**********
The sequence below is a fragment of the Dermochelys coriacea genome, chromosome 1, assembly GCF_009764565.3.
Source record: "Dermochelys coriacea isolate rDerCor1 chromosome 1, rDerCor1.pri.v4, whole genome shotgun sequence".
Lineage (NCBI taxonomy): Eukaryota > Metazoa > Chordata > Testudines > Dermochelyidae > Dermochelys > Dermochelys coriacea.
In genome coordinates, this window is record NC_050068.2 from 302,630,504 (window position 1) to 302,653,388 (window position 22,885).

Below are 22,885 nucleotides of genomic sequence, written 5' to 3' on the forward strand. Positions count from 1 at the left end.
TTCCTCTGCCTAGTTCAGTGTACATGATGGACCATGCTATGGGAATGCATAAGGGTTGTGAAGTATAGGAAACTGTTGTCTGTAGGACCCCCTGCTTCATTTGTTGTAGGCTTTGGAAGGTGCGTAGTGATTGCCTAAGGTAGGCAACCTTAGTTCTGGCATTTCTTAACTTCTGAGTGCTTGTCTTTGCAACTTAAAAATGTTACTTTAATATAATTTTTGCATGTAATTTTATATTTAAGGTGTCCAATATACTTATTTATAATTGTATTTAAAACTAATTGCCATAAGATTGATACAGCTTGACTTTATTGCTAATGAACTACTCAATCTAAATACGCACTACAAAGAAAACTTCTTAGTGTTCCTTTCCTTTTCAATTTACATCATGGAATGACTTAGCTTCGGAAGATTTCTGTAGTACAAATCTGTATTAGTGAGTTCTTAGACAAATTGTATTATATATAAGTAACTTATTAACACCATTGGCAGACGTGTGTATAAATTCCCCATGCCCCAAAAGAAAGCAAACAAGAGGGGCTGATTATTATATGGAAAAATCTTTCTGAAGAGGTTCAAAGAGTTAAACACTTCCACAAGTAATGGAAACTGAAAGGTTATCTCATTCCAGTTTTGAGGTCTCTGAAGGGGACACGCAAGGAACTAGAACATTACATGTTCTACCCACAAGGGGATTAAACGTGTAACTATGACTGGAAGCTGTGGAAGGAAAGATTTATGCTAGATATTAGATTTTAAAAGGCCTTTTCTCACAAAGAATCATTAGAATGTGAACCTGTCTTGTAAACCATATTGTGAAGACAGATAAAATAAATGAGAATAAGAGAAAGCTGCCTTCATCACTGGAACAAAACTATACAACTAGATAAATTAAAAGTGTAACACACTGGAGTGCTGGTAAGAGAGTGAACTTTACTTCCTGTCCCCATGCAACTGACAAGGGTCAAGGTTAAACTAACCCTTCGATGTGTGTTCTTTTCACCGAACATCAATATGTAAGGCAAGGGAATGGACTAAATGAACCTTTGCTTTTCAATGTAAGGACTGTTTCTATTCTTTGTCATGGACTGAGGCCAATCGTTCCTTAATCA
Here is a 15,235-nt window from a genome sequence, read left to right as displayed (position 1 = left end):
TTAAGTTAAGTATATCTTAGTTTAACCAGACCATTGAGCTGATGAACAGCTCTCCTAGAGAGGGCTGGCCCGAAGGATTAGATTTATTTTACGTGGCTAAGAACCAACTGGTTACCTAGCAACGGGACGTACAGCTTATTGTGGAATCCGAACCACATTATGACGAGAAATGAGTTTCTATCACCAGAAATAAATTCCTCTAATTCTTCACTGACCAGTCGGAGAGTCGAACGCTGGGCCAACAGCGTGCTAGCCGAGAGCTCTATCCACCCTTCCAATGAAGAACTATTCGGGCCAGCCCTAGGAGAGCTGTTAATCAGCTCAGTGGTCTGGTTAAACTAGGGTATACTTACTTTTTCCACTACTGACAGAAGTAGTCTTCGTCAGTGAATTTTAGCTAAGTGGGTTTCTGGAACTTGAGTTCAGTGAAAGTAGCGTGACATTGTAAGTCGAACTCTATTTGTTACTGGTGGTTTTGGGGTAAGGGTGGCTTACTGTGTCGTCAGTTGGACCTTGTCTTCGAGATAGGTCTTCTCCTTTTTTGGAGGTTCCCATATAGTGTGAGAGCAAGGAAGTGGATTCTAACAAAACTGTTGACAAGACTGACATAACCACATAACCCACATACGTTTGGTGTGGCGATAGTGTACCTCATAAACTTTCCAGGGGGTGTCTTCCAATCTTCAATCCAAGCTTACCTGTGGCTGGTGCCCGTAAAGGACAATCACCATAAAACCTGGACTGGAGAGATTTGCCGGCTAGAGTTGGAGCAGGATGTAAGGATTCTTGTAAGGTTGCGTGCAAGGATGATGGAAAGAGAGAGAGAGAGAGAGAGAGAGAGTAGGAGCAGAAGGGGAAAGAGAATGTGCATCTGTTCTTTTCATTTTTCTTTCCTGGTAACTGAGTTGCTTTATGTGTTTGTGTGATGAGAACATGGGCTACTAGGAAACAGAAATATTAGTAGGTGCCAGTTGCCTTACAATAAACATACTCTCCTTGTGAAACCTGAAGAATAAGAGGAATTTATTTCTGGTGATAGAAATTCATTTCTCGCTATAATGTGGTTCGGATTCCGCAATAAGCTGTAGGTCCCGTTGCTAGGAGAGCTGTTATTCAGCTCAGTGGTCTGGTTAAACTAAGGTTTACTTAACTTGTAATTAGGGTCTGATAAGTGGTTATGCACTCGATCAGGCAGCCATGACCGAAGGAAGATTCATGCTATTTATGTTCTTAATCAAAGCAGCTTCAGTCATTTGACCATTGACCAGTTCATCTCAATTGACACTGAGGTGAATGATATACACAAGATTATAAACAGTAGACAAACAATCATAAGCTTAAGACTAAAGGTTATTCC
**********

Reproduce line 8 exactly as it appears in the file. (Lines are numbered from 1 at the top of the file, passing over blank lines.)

TTAAGTTAAGTATATCTTAGTTTAACCAGACCATTGAGCTGATGAACAGCTCTCCTAGAGAGGGCTGGCCCGAAGGATTAGATTTATTTTACGTGGCTAAGAACCAACTGGTTACCTAGCAACGGGACGTACAGCTTATTGTGGAATCCGAACCACATTATGACGAGAAATGAGTTTCTATCACCAGAAATAAATTCCTCTAATTCTTCACTGACCAGTCGGAGAGTCGAACGCTGGGCCAACAGCGTGCTAGCCGAGAGCTCTATCCACCCTTCCAATGAAGAACTATTCGGGCCAGCCCTAGGAGAGCTGTTAATCAGCTCAGTGGTCTGGTTAAACTAGGGTATACTTACTTTTTCCACTACTGACAGAAGTAGTCTTCGTCAGTGAATTTTAGCTAAGTGGGTTTCTGGAACTTGAGTTCAGTGAAAGTAGCGTGACATTGTAAGTCGAACTCTATTTGTTACTGGTGGTTTTGGGGTAAGGGTGGCTTACTGTGTCGTCAGTTGGACCTTGTCTTCGAGATAGGTCTTCTCCTTTTTTGGAGGTTCCCATATAGTGTGAGAGCAAGGAAGTGGATTCTAACAAAACTGTTGACAAGACTGACATAACCACATAACCCACATACGTTTGGTGTGGCGATAGTGTACCTCATAAACTTTCCAGGGGGTGTCTTCCAATCTTCAATCCAAGCTTACCTGTGGCTGGTGCCCGTAAAGGACAATCACCATAAAACCTGGACTGGAGAGATTTGCCGGCTAGAGTTGGAGCAGGATGTAAGGATTCTTGTAAGGTTGCGTGCAAGGATGATGGAAAGAGAGAGAGAGAGAGAGAGAGAGAGTAGGAGCAGAAGGGGAAAGAGAATGTGCATCTGTTCTTTTCATTTTTCTTTCCTGGTAACTGAGTTGCTTTATGTGTTTGTGTGATGAGAACATGGGCTACTAGGAAACAGAAATATTAGTAGGTGCCAGTTGCCTTACAATAAACATACTCTCCTTGTGAAACCTGAAGAATAAGAGGAATTTATTTCTGGTGATAGAAATTCATTTCTCGCTATAATGTGGTTCGGATTCCGCAATAAGCTGTAGGTCCCGTTGCTAGGAGAGCTGTTATTCAGCTCAGTGGTCTGGTTAAACTAAGGTTTACTTAACTTGTAATTAGGGTCTGATAAGTGGTTATGCACTCGATCAGGCAGCCATGACCGAAGGAAGATTCATGCTATTTATGTTCTTAATCAAAGCAGCTTCAGTCATTTGACCATTGACCAGTTCATCTCAATTGACACTGAGGTGAATGATATACACAAGATTATAAACAGTAGACAAACAATCATAAGCTTAAGACTAAAGGTTATTCC